MCPS To Stay at 7:45 a.m. as Other Districts Start Later

by Katie Gough ‘23

Starting this school year, Anne Arundel County Public Schools is mandating that its high schools start at 8:30 a.m., 30 minutes later than the national average. The decision was made as part of an effort to improve students’ academic performance by encouraging them to get an optimal amount of sleep, which, according to the Centers for Disease Control and Prevention, is eight to ten hours a night. Anne Arundel is joining several areas across the nation that have taken up similar initiatives, including California, which passed a state law in 2019 mandating that all their public high schools start at 8:30 beginning with the 2022-23 school year.

Despite later start times increasing in prevalence, the decision by Anne Arundel County Public Schools was met with a negative response from county executive Steuart Pittman, who argued that delaying the opening of high schools would add to an already problematic bus driver shortage. This fear and others are shared by Montgomery County, which, according to Christopher Cram, Director of Communications for MCPS, is not currently in a position to consider delaying start times.

“Primarily for transportation, [we] have to have these staggered start times because the same buses serve all the levels of school,” Cram explained. “There is a problem nationally with not just school transportation but with all transportation where services have to be curtailed because there aren’t enough people driving right now.”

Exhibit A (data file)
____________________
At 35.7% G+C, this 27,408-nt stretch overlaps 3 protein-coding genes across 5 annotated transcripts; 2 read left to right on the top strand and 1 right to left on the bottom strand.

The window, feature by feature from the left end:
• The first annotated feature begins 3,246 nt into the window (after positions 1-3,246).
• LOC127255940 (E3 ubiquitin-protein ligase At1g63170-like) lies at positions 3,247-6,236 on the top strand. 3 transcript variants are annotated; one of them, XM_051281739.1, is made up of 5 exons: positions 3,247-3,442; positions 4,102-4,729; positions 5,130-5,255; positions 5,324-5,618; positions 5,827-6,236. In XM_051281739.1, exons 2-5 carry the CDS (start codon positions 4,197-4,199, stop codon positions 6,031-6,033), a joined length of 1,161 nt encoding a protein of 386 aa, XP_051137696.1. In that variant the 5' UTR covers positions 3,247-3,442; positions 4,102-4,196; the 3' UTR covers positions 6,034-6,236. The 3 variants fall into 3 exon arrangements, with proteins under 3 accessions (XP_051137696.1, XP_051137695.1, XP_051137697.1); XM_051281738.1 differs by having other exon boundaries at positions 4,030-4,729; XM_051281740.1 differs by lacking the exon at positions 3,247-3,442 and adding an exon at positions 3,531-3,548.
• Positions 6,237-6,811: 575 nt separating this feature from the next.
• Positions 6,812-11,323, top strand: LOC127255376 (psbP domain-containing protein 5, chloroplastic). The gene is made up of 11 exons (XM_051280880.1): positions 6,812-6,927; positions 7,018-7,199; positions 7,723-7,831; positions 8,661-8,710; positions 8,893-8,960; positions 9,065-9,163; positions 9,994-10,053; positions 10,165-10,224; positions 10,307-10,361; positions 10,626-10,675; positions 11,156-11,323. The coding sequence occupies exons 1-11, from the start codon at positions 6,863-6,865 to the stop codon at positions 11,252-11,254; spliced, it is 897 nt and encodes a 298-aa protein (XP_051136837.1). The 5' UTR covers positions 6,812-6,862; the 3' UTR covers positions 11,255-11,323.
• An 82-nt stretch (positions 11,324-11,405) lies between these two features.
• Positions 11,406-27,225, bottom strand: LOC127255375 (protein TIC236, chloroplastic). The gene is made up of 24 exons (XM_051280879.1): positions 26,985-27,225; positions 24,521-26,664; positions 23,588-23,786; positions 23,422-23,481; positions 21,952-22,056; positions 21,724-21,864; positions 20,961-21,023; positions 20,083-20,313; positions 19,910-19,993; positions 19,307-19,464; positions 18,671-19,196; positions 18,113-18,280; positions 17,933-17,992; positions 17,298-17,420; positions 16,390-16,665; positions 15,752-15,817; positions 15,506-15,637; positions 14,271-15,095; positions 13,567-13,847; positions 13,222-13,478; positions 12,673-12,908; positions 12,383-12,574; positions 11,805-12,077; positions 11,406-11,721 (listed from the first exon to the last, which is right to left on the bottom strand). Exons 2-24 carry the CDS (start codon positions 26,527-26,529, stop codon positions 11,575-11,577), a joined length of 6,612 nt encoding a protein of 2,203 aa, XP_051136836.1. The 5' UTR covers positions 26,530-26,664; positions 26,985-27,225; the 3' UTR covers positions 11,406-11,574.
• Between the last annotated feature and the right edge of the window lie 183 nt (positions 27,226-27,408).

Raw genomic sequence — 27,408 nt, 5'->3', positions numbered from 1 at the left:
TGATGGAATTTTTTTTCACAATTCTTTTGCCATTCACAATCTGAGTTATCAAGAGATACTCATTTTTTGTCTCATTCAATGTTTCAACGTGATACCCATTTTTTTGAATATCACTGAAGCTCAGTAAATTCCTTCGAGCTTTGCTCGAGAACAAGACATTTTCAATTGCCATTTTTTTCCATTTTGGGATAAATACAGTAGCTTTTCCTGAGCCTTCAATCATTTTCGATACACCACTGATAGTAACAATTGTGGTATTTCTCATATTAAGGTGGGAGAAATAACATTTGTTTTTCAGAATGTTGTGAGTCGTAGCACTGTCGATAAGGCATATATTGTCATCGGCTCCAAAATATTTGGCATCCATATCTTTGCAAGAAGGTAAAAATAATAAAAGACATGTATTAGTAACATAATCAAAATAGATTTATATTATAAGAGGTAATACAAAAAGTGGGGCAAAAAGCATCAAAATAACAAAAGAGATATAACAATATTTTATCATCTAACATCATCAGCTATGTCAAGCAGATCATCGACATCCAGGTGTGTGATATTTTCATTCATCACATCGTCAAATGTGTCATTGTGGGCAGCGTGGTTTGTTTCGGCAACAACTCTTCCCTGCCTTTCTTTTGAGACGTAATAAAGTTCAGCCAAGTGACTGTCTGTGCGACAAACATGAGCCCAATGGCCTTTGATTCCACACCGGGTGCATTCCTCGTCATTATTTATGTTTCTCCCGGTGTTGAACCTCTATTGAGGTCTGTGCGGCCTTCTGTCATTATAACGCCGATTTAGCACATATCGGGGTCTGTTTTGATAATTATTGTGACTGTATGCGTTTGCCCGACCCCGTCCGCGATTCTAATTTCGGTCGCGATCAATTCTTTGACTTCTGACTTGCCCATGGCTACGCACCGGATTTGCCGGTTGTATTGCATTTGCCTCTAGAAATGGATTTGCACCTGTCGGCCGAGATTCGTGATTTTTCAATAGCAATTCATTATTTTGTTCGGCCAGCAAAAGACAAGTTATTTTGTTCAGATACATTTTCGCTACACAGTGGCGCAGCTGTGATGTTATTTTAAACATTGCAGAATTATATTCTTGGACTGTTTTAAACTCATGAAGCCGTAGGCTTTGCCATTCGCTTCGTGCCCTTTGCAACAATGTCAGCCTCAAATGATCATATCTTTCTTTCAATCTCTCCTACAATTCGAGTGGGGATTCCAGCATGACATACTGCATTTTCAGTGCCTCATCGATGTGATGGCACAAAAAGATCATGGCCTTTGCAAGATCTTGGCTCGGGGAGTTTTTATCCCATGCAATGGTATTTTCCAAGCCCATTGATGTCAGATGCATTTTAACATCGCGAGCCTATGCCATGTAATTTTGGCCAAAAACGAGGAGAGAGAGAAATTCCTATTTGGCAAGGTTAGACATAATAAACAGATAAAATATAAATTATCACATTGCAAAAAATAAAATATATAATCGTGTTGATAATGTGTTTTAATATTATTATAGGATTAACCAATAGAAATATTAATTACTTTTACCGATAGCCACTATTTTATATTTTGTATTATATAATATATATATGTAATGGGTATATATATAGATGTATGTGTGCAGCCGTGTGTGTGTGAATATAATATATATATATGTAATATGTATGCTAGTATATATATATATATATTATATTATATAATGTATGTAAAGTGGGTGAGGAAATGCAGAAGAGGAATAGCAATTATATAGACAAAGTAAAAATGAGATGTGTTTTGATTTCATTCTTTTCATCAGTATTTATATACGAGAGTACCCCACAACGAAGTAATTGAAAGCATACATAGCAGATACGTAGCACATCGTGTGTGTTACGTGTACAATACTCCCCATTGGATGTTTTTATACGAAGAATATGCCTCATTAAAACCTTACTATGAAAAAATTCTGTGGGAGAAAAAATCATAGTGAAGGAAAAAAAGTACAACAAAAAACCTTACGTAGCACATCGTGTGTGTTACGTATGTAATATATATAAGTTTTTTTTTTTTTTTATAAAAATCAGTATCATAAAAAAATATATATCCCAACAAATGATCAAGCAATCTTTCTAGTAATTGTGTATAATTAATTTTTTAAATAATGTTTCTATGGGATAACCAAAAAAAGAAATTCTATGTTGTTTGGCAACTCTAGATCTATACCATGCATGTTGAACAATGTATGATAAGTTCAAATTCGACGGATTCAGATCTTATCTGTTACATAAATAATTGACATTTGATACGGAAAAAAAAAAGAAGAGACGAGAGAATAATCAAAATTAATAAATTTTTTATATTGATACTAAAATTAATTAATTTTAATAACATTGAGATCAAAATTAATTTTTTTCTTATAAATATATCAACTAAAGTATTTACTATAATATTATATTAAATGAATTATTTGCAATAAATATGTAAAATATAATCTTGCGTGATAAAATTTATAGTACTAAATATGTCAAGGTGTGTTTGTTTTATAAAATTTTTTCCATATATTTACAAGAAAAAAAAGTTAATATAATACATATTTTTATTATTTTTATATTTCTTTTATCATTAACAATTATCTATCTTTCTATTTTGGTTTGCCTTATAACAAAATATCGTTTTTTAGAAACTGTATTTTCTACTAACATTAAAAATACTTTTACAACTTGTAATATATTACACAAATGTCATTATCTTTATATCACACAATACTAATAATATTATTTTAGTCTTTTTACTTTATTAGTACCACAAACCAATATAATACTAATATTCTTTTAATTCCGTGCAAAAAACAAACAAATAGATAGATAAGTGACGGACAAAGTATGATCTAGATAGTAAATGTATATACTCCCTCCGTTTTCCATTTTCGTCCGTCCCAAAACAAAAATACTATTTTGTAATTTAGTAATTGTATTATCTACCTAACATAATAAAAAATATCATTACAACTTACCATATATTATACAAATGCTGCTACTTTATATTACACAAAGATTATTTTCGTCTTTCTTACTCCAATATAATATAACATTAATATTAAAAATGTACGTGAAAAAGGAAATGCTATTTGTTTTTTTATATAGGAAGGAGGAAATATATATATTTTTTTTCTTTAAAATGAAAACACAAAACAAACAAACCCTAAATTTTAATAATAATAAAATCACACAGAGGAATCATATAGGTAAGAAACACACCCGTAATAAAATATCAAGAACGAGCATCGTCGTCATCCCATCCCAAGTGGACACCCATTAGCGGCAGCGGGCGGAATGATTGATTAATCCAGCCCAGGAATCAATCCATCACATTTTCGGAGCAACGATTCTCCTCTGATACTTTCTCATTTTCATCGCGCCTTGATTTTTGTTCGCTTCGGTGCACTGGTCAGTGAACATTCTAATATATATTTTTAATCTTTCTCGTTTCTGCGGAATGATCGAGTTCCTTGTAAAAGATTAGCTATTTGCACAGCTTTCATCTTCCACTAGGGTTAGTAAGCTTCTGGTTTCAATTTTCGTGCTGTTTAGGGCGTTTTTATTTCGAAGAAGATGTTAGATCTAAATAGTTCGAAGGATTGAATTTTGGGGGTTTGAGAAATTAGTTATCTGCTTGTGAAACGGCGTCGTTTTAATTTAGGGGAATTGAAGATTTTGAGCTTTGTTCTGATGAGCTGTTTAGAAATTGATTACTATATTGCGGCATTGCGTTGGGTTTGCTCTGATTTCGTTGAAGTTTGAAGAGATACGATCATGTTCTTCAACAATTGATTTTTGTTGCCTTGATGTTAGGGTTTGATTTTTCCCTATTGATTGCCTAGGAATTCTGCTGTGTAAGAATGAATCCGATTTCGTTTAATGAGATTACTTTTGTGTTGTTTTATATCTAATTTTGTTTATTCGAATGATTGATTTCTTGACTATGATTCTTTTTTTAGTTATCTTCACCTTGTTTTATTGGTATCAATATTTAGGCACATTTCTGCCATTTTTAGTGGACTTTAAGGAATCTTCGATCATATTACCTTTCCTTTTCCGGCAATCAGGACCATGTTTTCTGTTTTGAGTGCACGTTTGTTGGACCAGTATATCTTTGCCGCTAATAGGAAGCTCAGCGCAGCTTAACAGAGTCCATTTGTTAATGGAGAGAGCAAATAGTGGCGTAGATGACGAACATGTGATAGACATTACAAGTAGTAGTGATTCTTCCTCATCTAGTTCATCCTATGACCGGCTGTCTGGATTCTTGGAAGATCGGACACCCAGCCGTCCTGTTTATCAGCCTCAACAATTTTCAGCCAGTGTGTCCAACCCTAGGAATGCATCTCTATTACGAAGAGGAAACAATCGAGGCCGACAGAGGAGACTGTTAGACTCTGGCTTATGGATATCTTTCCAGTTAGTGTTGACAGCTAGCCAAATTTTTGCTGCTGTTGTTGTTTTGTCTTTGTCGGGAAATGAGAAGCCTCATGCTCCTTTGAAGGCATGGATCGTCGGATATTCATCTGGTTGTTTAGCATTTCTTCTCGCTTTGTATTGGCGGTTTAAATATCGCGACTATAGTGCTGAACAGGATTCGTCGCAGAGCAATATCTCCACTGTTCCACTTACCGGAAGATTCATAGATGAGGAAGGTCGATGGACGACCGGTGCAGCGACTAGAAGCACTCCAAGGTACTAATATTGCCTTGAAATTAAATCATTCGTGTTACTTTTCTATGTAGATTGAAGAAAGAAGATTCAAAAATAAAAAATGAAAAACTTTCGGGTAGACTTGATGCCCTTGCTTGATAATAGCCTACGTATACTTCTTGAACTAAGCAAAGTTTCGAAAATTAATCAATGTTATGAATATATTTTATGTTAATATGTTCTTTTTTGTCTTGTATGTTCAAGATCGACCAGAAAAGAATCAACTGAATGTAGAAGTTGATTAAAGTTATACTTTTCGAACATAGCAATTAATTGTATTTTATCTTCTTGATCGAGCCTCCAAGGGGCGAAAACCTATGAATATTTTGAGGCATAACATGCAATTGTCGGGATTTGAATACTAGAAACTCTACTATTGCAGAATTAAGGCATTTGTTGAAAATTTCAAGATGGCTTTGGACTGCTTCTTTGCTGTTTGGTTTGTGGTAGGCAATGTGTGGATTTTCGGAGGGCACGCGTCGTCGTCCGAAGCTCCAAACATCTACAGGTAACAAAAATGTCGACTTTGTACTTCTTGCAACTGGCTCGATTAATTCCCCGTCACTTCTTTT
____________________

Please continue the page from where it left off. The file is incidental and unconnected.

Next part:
Delaying school start times would also impact after school activities like sports, Cram said. “So for example if you’re starting high school at 8:30, which is 45 minutes later than us, that means school is done at 3:15; by the time you get to practice and get on the field … you could be not playing until, what, 5 o’ clock?”

Indeed, school ending later would raise real concerns. Students who participate in after school activities would get home significantly later and possibly have to drive home in the dark during winter months. Additionally, it would limit students’ time in the afternoon, possibly preventing them from working after school jobs that their families may rely on for income.

While these are significant issues to consider, the benefit of delaying school start times is clear: more sleep for students. Most high schoolers have after school commitments like sports or work and often don’t get home until several hours after the school day ends. Coupled with academic responsibilities like homework and studying, research suggests that only about a quarter of American high schoolers get enough sleep. Many scientists argue that adolescents are biologically wired to fall asleep and wake up later than adults. Forcing teens to wake up earlier than an optimal time could upset their biological rhythms, leading to a decrease in mental health, attention span, energy, and immune system response.

In 2015, MCPS delayed its high school start time from 7:25 a.m. to 7:45. While many argued the change was insignificant, Cram explained that 20 minutes was the compromise that could be reached considering all factors involved. According to Cram, “there’s no current effort to study or change the times, [but] it doesn’t mean that it won’t ever be taken up again. I think there would have to be a significant change in one of the elements that drives start times: student need, transportation availability, and scheduling of after-school and other extracurricular activities.”

Developments in how Anne Arundel staff and students adjust to their new schedule will offer some insight into the potential benefits of delaying high school start times—benefits MCPS may look to consider in the future.